All of my student loans are paid in full as of this month. Therefore, as a newly minted AMERICAN HERO, I thought I would share my wisdom with folks who haven’t yet crossed that sacred threshold. I thought these pointers would be particularly helpful to people under 40 (like me) who are facing, or are projected to face, major financial hurdles as a result of their crippling debt.
Here are some tips, courtesy of a Real American:
1. Study Hard: Do well at your current level of schooling, and the next level will be cheaper. There is a lot of scholarship money out there. People will trip over themselves to give it to you. Filling out paperwork is a pain in the ass, especially when you’re 17 (or even 21 or 35), but the fact that you’re simply willing to fill it out puts you ahead of most of the other lazy people who populate your generation. There’s no excuse for not getting at least a little scholarship money if you’re even a mediocre student.
2. Be Good at Standardized Tests: Especially when you’re moving on to grad school, nailing a standardized test can count just as much, if not more, than your undergrad GPA (except for medical school applicants). Get a high score now, pay less later. When in doubt, pick “C.”
3. Don’t Get Married: Courtship costs money. Weddings cost money. As Haddaway asked lo those many years ago—what is love (when compared to the sweet satisfaction of knowing Sallie Mae or MOHELA no longer has its hooks in you)? I’m paraphrasing the lyrics, but we all know that that was the obvious subtext. Love won’t keep your electricity on. Love won’t put a roof over your head. You certainly can’t eat love. But that extra few hundred bucks a month can do all of that—and more! IMPORTANT PROVISO: If your potential spouse is an earner, or is, like, super-rich or something, marriage and paying off loans may not be at cross-purposes. Choose wisely.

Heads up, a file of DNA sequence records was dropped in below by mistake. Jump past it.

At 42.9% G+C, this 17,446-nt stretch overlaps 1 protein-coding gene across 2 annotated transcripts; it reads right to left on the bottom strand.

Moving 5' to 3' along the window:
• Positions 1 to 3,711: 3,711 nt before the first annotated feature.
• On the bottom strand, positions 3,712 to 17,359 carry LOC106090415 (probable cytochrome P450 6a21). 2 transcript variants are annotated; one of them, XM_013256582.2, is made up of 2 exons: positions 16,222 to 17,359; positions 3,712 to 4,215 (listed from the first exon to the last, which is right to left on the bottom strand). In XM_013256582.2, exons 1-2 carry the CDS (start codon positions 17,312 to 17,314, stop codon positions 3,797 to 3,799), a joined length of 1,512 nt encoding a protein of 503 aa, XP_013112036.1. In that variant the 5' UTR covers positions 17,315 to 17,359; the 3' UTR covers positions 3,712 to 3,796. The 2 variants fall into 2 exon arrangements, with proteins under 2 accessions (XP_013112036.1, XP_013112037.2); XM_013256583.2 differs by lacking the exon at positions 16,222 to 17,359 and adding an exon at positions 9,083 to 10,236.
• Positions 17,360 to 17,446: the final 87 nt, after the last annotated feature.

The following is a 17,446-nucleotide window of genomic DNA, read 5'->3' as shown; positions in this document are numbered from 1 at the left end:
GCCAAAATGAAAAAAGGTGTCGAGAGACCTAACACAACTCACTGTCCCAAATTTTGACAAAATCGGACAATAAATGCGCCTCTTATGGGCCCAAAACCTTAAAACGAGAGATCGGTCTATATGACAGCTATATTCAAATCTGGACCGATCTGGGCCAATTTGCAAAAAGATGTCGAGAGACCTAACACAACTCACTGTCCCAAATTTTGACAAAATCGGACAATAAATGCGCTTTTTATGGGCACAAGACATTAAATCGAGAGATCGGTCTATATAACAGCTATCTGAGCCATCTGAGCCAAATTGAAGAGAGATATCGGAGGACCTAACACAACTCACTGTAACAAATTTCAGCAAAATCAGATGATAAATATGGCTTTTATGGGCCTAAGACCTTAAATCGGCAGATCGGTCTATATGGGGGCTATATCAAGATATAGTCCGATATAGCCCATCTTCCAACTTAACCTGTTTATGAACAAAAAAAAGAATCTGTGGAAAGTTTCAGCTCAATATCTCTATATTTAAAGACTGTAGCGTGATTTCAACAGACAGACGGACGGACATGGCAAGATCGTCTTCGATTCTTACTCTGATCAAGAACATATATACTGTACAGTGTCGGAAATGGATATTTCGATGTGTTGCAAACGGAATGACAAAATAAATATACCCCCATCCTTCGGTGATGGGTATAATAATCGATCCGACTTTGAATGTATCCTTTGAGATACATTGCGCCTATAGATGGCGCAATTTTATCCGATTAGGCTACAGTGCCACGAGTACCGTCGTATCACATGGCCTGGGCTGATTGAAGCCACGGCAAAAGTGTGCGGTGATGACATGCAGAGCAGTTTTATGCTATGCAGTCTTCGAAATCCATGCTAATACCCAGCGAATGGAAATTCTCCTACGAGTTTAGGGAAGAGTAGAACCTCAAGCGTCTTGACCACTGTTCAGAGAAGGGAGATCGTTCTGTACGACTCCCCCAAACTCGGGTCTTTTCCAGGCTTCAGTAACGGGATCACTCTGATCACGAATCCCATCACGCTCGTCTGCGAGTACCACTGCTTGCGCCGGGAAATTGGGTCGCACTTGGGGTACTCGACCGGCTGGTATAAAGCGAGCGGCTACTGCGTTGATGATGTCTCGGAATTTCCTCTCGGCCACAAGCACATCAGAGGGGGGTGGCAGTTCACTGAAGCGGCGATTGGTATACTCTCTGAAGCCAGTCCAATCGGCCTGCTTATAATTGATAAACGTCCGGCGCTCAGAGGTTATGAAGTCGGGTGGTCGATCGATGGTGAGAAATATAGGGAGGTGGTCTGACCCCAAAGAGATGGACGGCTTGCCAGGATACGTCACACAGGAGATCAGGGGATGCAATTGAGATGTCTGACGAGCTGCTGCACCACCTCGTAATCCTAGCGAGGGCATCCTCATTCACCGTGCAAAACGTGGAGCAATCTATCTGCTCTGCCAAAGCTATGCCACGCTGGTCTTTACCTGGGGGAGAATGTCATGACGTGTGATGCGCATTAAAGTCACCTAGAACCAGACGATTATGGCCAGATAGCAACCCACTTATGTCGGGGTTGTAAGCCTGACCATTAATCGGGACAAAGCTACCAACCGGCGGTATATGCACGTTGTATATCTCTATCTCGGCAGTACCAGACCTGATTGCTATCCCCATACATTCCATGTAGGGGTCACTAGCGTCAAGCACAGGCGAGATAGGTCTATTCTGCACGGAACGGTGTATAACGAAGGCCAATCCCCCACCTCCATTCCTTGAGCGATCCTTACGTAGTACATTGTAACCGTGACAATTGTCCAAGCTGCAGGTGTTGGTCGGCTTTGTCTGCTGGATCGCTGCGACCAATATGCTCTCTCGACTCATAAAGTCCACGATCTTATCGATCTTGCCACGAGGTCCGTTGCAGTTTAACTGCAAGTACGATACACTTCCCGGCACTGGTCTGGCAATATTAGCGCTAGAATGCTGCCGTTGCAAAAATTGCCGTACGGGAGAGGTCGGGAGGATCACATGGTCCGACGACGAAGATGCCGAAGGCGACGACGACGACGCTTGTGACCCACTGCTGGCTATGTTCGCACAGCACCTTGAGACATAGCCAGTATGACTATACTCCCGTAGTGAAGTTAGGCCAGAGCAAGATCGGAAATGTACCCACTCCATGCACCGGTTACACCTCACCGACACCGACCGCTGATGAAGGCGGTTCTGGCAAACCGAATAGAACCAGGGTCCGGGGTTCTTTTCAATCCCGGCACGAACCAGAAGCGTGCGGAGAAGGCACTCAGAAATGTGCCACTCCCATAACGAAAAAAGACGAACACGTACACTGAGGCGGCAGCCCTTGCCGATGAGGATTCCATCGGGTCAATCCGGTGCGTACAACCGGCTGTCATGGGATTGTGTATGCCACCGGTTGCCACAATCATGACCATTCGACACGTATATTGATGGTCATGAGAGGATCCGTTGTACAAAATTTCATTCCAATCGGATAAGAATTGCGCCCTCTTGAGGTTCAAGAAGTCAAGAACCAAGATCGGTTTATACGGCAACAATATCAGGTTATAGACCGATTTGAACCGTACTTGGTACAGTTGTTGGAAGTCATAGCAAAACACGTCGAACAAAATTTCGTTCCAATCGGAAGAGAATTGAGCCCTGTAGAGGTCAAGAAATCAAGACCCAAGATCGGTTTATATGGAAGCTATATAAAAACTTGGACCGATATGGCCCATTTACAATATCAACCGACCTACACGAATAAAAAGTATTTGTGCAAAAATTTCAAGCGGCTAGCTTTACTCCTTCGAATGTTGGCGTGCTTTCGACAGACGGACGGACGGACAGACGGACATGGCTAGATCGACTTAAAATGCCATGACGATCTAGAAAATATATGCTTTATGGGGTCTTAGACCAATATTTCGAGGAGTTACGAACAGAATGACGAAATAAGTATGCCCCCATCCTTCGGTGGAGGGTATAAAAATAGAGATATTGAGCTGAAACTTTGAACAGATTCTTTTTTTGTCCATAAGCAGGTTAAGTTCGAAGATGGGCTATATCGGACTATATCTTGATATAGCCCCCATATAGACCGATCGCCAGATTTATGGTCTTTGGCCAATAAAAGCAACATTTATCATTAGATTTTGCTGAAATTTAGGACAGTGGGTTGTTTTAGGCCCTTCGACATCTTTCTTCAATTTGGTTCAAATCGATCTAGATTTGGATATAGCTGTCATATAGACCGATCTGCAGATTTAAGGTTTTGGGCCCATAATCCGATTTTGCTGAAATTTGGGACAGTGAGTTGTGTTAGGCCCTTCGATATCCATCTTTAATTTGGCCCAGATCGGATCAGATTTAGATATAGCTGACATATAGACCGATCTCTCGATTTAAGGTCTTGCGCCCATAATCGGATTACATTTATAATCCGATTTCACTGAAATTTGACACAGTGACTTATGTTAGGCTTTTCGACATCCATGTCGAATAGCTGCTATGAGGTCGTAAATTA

4. Don’t Have Children: Marriage costs money, but kids cost a lot of money. And, unless you hit the jackpot in an “Olsen Twins”-type scenario, there’s not even a potential for a ROI like there is with #3 above. Avoid. Again, what is the joy of bringing another life into this world, one to whom you can impart your values, when measured against the pleasure of knowing you can quietly mutter “There, but for the grace of God, go I” whenever one of your classmates talks about having to sell his car to get creditors off his back? Easy call.
5. Go to College in the 1990s: Everyone knows that tuition costs have skyrocketed in recent years. I graduated from college in 2000, so most of my undergrad career occurred in the 90s. So, despite going to an excellent, fairly expensive school for that era, my bills were still moderately lower than what someone attending a middle-of-the-road university could expect to pay today. The solution: Go to college in the 90s. You’ll save a bundle. IMPORTANT PROVISO: Going to college in the 80s is probably an even better idea, but I can’t speak to that from personal experience.
Following these five simple tips will help you to pay off all of your student debt in a decade (or less!), freeing up the remainder of your 30s to rationalize your poor life choices and to mock losers who complain that they can’t get a high-paying job with their laughable philosophy, sociology, or art history degrees.